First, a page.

The prudent choice would have been to stick with Glennon, who at age 24 has more potential to grow than McCown at age 35. What’s the point of choosing age over youth when the options are so similar, when there’s little to gain in the final eight games other than trying to save face?
"Obviously, (I’m) disappointed, not what I would like, but I am going to keep preparing the same way as I always have," Glennon said. "I was in here all day yesterday watching film. I was in here this morning with my same routine that I always do. So whatever I can do to help the team, I’m going to continue to do that."
Glennon has himself to blame for allowing Smith to turn back to his $5 million-a-year man, for not asserting himself after McCown went out with the right thumb injury, for missing targets and looking very much like a future backup.
Sean Glennon, who was unwise in tweeting his displeasure with Smith and saying his respect for the sideline veteran was "all gone," can be frustrated by the Bucs’ choice to move away from his brother all he wants. But the transition to McCown is recognition by Smith that Mike isn’t the answer, or at least isn’t as far along in his development as Tampa Bay’s leadership thought he’d be.
"I expected after the injury that Mike would take it and run with it, and we would win a lot of ball games," McCown said. "For some reason — not completely on Mike — but for some reason or another, we have not done that."
The dynamic for Glennon and McCown has changed. McCown’s re-entry into the huddle feels like the start of a countdown to when a new quarterback is introduced next year, to when new hope is tapped with the potential of making the Bucs matter again, to when new talent is charged with sparking an anemic offense that stands as one of the NFL’s worst.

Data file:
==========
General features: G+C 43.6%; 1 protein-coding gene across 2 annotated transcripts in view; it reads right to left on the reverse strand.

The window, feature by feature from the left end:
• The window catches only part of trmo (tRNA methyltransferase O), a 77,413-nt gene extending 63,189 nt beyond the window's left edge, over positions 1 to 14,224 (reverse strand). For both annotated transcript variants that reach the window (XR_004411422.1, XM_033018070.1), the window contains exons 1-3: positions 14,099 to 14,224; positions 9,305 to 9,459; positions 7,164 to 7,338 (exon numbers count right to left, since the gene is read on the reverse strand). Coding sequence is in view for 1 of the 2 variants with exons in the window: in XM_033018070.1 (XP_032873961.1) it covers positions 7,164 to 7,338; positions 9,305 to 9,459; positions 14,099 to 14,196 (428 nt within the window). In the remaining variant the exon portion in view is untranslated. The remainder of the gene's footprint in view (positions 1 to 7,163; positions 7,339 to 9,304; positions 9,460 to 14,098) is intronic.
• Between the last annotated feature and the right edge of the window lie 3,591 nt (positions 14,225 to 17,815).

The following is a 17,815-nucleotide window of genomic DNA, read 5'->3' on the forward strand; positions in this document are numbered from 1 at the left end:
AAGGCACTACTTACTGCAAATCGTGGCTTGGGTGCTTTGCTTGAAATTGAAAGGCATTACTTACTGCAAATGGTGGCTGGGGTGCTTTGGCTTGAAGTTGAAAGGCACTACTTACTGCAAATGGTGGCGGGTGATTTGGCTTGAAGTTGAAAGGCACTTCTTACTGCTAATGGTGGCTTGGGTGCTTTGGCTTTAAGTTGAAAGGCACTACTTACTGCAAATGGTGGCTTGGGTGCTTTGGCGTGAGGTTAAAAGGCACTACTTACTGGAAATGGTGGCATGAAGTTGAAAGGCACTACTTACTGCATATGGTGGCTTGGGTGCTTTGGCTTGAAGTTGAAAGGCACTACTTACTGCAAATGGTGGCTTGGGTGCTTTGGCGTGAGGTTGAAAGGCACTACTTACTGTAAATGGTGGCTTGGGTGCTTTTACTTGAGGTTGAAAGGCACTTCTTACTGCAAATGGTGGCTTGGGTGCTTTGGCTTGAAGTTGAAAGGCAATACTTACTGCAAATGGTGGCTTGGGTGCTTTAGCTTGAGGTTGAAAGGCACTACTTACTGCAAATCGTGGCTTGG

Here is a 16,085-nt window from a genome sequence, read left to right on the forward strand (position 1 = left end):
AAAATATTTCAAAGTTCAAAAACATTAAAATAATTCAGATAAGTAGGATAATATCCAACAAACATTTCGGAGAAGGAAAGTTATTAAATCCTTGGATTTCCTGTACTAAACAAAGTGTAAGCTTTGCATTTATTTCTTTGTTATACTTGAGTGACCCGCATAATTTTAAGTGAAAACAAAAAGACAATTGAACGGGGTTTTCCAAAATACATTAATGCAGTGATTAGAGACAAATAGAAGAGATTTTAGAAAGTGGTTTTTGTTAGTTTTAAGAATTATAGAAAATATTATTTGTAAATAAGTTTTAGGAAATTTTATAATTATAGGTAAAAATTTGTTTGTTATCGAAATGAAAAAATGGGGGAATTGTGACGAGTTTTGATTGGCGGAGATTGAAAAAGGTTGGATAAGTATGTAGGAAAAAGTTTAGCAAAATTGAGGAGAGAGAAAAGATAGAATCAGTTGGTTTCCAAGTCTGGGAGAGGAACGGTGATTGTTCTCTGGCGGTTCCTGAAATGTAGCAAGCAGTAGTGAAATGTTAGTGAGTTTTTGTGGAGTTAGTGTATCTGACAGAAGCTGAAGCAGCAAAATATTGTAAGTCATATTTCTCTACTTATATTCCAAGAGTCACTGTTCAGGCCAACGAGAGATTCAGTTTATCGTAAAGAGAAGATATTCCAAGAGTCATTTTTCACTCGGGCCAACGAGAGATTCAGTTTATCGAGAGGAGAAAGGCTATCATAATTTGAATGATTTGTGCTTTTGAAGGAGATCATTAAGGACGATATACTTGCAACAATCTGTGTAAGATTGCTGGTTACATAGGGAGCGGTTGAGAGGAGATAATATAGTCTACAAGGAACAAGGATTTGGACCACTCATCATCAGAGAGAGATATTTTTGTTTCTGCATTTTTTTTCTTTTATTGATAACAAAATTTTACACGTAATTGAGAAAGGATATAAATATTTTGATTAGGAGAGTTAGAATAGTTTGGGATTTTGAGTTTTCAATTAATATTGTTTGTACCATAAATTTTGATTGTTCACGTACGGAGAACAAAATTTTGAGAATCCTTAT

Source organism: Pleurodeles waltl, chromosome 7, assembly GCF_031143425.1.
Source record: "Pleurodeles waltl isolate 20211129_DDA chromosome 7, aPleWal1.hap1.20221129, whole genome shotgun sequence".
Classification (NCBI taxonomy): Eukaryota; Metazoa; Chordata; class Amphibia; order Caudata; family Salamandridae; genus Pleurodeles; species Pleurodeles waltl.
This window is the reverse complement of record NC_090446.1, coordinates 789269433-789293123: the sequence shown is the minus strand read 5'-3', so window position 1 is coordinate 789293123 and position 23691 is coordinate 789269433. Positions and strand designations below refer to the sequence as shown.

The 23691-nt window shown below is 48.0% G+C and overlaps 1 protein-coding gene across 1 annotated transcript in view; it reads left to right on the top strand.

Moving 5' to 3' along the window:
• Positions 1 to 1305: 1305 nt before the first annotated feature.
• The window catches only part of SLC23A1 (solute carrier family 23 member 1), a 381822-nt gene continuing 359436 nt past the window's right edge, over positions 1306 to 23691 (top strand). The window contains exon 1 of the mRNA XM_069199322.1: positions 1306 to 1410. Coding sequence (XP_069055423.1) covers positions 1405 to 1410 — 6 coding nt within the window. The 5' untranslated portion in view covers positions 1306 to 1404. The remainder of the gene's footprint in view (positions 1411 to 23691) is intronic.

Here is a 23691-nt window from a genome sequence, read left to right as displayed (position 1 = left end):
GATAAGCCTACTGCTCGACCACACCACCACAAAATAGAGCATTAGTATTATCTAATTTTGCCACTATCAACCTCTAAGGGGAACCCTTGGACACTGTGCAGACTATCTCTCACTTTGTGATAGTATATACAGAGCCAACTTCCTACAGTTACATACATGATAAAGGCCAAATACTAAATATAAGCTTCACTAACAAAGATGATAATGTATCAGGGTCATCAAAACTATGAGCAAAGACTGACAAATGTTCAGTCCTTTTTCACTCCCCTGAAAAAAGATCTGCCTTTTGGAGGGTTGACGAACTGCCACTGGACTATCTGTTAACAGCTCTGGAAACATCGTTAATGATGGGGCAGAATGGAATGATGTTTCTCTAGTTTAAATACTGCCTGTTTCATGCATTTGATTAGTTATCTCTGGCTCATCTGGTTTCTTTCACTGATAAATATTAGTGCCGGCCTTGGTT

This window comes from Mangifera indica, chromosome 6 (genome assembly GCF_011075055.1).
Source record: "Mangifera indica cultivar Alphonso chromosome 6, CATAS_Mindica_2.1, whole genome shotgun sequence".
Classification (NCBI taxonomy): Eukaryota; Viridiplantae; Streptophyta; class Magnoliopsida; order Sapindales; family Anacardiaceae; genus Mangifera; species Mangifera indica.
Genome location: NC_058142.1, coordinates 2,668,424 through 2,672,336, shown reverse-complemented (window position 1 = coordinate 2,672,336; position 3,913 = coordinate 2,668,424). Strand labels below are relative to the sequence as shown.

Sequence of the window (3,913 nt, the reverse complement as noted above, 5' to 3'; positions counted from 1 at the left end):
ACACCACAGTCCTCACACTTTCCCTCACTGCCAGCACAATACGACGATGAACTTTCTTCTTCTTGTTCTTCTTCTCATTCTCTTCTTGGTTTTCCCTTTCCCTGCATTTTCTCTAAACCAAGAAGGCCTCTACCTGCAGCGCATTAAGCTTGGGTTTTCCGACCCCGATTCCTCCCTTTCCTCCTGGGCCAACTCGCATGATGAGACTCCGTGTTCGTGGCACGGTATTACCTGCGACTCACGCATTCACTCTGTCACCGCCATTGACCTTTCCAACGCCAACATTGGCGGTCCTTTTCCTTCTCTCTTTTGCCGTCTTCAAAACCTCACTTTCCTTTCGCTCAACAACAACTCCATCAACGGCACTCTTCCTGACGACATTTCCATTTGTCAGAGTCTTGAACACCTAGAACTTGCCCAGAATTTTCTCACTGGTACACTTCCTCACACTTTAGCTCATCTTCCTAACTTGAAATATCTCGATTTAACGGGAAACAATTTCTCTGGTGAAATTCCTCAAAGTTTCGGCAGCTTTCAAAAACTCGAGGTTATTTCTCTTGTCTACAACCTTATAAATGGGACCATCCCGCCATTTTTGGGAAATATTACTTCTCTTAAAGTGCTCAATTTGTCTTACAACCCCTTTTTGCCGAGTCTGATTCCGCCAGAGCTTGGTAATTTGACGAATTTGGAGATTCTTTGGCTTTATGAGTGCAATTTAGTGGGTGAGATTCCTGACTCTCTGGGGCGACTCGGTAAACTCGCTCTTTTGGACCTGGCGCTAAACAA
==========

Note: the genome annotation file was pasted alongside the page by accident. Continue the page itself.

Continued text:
Smith will never admit this, of course. The NFL is all about winning now and winning as often as possible. A 1-15 record would be an embarrassing way to enter the offseason, even if it meant earning a prime slot to draft Winston or Mariota, if either are there to be taken.
Still, the Bucs could be faced with that reality because of their shortcomings of the moment. Little about this season has played out as envisioned when Smith declared in the offseason that he wanted to make Tampa Bay relevant again. No one expected 1-7. No one expected McCown to be this bad. No one expected Glennon to show this little progress after given his chance to start.
"Josh was the starter before he got hurt, he’s healthy and he’s back in," Smith said. "Don’t look much further than that into it."
Maybe one day, the Bucs will solve their quarterback problem, and these memories will become a reason to laugh when a legitimate franchise face leads them to the top of the NFC South. Maybe.
For now, there’s just another re-shuffling of the deck behind center, the third in two years, as the Bucs continue to lose and drift further from where they want to be.
"The reason why I made this decision, I think this gives us the best chance to win right now," Smith said. "It’s not about the future or really about the past. Right now, this gives us the best opportunity to win."
Right now, that’s hard to believe.